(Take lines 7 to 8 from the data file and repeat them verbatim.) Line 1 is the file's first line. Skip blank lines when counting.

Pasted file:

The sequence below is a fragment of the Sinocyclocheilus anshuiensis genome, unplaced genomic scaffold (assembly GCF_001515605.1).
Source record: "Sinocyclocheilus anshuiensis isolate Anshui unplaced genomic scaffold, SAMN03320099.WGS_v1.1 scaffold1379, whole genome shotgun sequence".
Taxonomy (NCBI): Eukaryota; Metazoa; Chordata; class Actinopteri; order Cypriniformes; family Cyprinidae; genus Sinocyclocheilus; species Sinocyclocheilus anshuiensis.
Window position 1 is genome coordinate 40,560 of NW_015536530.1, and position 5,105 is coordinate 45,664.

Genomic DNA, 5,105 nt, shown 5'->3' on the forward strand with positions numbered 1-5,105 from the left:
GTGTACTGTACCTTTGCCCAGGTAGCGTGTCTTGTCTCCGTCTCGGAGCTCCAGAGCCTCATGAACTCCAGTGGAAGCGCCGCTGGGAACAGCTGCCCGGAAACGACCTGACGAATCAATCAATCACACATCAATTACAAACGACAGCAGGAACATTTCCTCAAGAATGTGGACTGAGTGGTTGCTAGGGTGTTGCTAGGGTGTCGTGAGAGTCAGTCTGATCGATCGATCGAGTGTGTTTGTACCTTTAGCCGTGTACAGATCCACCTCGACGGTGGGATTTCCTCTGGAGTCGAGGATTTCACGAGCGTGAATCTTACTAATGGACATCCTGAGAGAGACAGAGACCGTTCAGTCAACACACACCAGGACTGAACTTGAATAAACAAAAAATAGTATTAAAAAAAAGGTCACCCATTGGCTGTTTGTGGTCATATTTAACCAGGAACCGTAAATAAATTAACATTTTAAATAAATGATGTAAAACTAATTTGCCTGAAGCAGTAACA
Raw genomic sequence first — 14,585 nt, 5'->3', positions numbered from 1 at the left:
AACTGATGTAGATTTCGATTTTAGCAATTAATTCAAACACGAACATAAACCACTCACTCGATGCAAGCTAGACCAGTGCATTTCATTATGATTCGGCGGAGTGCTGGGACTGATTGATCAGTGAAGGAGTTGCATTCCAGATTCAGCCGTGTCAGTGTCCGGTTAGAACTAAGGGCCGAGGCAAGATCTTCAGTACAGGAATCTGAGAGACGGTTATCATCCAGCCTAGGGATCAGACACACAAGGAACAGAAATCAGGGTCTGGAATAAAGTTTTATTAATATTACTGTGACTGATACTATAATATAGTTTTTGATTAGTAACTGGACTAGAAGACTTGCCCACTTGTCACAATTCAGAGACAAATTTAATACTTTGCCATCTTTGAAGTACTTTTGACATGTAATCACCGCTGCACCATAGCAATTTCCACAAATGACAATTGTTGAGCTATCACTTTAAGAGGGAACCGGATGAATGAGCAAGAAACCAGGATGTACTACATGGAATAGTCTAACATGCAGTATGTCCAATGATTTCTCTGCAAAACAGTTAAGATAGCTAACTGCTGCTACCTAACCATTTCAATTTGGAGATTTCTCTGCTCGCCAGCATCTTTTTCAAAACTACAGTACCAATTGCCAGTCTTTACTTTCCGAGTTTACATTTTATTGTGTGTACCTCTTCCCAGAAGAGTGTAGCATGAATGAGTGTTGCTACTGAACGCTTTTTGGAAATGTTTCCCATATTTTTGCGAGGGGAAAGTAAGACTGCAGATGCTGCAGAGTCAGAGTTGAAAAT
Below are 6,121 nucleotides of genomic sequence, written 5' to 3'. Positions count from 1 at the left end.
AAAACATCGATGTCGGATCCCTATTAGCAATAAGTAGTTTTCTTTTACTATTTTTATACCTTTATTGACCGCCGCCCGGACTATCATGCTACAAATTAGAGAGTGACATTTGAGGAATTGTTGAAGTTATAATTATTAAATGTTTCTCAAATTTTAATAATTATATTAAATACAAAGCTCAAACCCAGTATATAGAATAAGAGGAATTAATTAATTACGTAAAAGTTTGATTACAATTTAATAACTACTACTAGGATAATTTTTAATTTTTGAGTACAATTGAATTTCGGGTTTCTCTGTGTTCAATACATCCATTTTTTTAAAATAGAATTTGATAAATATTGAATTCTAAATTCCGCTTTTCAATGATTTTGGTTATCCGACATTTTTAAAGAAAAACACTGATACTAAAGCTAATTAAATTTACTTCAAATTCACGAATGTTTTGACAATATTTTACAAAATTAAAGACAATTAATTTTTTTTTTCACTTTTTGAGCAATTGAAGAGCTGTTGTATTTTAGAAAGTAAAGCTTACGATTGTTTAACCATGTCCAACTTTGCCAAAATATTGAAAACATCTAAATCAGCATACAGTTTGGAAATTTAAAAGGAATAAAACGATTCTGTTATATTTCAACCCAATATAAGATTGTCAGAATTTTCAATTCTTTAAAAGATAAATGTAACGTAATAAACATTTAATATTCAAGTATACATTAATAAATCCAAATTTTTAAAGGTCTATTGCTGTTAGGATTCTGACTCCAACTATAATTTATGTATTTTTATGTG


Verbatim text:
Raw genomic sequence first — 14,585 nt, 5'->3', positions numbered from 1 at the left:
AACTGATGTAGATTTCGATTTTAGCAATTAATTCAAACACGAACATAAACCACTCACTCGATGCAAGCTAGACCAGTGCATTTCATTATGATTCGGCGGAGTGCTGGGACTGATTGATCAGTGAAGGAGTTGCATTCCAGATTCAGCCGTGTCAGTGTCCGGTTAGAACTAAGGGCCGAGGCAAGATCTTCAGTACAGGAATCTGAGAGACGGTTATCATCCAGCCTAGGGATCAGACACACAAGGAACAGAAATCAGGGTCTGGAATAAAGTTTTATTAATATTACTGTGACTGATACTATAATATAGTTTTTGATTAGTAACTGGACTAGAAGACTTGCCCACTTGTCACAATTCAGAGACAAATTTAATACTTTGCCATCTTTGAAGTACTTTTGACATGTAATCACCGCTGCACCATAGCAATTTCCACAAATGACAATTGTTGAGCTATCACTTTAAGAGGGAACCGGATGAATGAGCAAGAAACCAGGATGTACTACATGGAATAGTCTAACATGCAGTATGTCCAATGATTTCTCTGCAAAACAGTTAAGATAGCTAACTGCTGCTACCTAACCATTTCAATTTGGAGATTTCTCTGCTCGCCAGCATCTTTTTCAAAACTACAGTACCAATTGCCAGTCTTTACTTTCCGAGTTTACATTTTATTGTGTGTACCTCTTCCCAGAAGAGTGTAGCATGAATGAGTGTTGCTACTGAACGCTTTTTGGAAATGTTTCCCATATTTTTGCGAGGGGAAAGTAAGACTGCAGATGCTGCAGAGTCAGAGTTGAAAAT